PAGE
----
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Limehouse, SC Secretary of Transportation, to address Edgefield
County Alliance, June 2
posted May 28, 2008
COUNTY – The Edgefield County Alliance
will hold its June Meeting on Monday, June 2, 2008 at Pine Ridge
Country Club at 7:30 a.m. Breakfast will be served. H. B. “Buck”
Limehouse, Jr., South Carolina Secretary of Transportation, will speak
on the transportation issues facing Edgefield County.
Mr. Limehouse, who assumed the position of Secretary of Transportation
shortly after the Department was restructured in 2007, had previously
served on the SCDOT Commission. He was appointed Commission Chairman by
Governor Carroll Campbell in 1994. He was reappointed Commission
Chairman by Governor David Beasley in 1995, serving until 1999.
Mr. Limehouse has been involved in many efforts to improve the quality
of transportation in South Carolina. During his tenure as SCDOT
Commission Chairman, and as a member of the State Infrastructure Bank
Board, he initiated several major transportation projects that totaled
in the billions of dollars in value. Some of those projects include the
Cross Island Parkway, the Southern Connector, the Conway Bypass and the
Carolina Bays Parkway. Following his tenure on the SCDOT
Commission, Mr. Limehouse served as a consultant to the Georgia DOT in
2002. His focus was the Northern Arc project, a 60-mile high-speed,
limited access freeway north of Atlanta.
Mr. Limehouse is a native of Charleston and a 1960 graduate of The
Citadel. He is the owner and founder of Limehouse Properties, a
Charleston, South Carolina based commercial investment real estate
company. Among his numerous honors, he was named “Transportation
Advocate of the Year” in 1995 by the SC Transportation Policy Council,
and he received the Order of the Palmetto from Governor Campbell in
1995 and a second Order of the Palmetto from Governor Beasley in 1999.
One subject which Mr. Limehouse may address is the plan for widening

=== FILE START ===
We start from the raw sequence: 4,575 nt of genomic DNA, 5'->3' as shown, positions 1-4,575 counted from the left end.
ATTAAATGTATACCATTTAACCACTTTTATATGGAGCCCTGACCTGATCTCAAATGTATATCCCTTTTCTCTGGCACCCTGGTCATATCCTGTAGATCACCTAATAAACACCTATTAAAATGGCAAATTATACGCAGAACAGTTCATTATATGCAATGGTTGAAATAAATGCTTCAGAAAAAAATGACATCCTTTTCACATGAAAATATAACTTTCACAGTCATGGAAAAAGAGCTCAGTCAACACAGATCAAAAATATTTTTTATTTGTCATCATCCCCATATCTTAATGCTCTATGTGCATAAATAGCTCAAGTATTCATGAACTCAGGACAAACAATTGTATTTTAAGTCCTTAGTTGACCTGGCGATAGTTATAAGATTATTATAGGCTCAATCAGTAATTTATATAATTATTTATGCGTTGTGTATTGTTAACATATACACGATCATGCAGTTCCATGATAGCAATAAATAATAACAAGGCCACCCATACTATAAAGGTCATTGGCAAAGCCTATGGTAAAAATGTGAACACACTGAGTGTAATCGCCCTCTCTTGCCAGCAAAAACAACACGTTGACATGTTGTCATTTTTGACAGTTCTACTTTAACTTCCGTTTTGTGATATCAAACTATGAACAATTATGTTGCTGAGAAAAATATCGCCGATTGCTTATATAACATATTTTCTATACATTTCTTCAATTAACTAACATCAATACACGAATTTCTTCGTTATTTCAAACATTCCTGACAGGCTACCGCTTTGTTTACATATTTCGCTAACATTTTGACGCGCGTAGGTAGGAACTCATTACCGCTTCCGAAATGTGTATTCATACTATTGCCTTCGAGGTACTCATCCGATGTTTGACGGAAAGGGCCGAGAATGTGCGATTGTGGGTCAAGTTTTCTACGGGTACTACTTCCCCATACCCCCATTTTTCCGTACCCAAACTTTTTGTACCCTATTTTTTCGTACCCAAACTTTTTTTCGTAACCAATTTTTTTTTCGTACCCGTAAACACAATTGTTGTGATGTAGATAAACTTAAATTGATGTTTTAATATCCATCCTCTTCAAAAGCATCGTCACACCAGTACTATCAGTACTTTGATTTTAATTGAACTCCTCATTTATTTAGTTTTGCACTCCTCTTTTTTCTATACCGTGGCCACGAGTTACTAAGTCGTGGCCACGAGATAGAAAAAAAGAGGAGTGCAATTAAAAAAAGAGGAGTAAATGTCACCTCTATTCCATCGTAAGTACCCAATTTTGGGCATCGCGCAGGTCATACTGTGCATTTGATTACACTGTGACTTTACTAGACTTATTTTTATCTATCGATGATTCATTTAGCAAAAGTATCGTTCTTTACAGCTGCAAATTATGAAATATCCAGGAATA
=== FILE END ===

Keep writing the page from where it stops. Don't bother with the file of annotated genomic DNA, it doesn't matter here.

U.S. Highway 25 to four lanes through Edgefield County.
Presently, Highway 25 is four lanes from its intersection with
Interstate 26 near Hendersonville, North Carolina down through
Greenville and all the way south to approximately six miles south of
Greenwood. On the other end, it has four lanes from Augusta north
to a point approximately ten miles north of Augusta. All that
remains to widening this highway to four lanes from Interstate 26 to
Augusta is the section through Edgefield County and the southern
portion of Greenwood County.
The widening of this section has long been a part of the Highway
Department’s long-term plan. Recent surveying along the highway
in the vicinity of the Bettis Academy Road intersection by DOT
engineers has created speculation as to the department’s plans.
DOT officials have been quoted as saying that the widening of the
highway from the end of its current four lane section north for about
five miles to the Edgefield County Industrial Park may occur within the
next few years.
Many County leaders are unsure as to whether the widening of this
highway is in the County’s long-term interest. It would
undoubtedly attract more traffic – particularly truck traffic – which
may create noise and disruptions without bringing commiserate economic
benefit. A particular challenge would be how this four-lane
highway would be routed around or through the Town of Edgefield.
Currently much of the truck traffic between Augusta and the South
Carolina upstate goes along Highway 25 to the Pine House intersection
and from there up Highway 121 to Johnston and Newberry where it enters
Interstate 26 for the trip north.
Mr. Limehouse may also address the current process of funding of
highway improvements in South Carolina and the priorities by which such
funding is allocated.
All persons interested in the future of the County are urged to attend.
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